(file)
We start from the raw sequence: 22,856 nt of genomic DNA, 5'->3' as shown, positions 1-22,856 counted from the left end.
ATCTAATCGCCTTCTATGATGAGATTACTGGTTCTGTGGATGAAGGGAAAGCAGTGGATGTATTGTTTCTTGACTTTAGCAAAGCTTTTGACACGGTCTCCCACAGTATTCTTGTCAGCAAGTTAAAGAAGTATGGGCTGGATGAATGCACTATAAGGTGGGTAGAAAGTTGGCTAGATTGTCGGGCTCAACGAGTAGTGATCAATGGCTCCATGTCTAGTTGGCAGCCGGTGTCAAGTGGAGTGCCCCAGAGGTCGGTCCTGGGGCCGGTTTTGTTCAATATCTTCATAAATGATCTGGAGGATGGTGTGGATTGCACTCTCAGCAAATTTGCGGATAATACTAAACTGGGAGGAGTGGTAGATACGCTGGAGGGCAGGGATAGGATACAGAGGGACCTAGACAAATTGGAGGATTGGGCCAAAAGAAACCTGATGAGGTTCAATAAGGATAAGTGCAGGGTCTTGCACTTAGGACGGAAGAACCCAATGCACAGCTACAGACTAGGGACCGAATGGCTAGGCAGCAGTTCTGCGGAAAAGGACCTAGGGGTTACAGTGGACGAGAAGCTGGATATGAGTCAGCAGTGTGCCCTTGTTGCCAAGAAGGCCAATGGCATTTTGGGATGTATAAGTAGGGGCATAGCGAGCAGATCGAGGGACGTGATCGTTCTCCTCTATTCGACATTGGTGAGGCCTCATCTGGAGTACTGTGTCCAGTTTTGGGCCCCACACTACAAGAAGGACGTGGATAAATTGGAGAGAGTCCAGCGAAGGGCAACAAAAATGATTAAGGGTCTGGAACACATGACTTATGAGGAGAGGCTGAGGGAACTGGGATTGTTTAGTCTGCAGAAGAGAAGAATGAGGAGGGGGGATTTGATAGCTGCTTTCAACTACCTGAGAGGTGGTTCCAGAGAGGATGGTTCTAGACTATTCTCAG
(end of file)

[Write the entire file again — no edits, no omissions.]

We start from the raw sequence: 22,856 nt of genomic DNA, 5'->3' as shown, positions 1-22,856 counted from the left end.
ATCTAATCGCCTTCTATGATGAGATTACTGGTTCTGTGGATGAAGGGAAAGCAGTGGATGTATTGTTTCTTGACTTTAGCAAAGCTTTTGACACGGTCTCCCACAGTATTCTTGTCAGCAAGTTAAAGAAGTATGGGCTGGATGAATGCACTATAAGGTGGGTAGAAAGTTGGCTAGATTGTCGGGCTCAACGAGTAGTGATCAATGGCTCCATGTCTAGTTGGCAGCCGGTGTCAAGTGGAGTGCCCCAGAGGTCGGTCCTGGGGCCGGTTTTGTTCAATATCTTCATAAATGATCTGGAGGATGGTGTGGATTGCACTCTCAGCAAATTTGCGGATAATACTAAACTGGGAGGAGTGGTAGATACGCTGGAGGGCAGGGATAGGATACAGAGGGACCTAGACAAATTGGAGGATTGGGCCAAAAGAAACCTGATGAGGTTCAATAAGGATAAGTGCAGGGTCTTGCACTTAGGACGGAAGAACCCAATGCACAGCTACAGACTAGGGACCGAATGGCTAGGCAGCAGTTCTGCGGAAAAGGACCTAGGGGTTACAGTGGACGAGAAGCTGGATATGAGTCAGCAGTGTGCCCTTGTTGCCAAGAAGGCCAATGGCATTTTGGGATGTATAAGTAGGGGCATAGCGAGCAGATCGAGGGACGTGATCGTTCTCCTCTATTCGACATTGGTGAGGCCTCATCTGGAGTACTGTGTCCAGTTTTGGGCCCCACACTACAAGAAGGACGTGGATAAATTGGAGAGAGTCCAGCGAAGGGCAACAAAAATGATTAAGGGTCTGGAACACATGACTTATGAGGAGAGGCTGAGGGAACTGGGATTGTTTAGTCTGCAGAAGAGAAGAATGAGGAGGGGGGATTTGATAGCTGCTTTCAACTACCTGAGAGGTGGTTCCAGAGAGGATGGTTCTAGACTATTCTCAG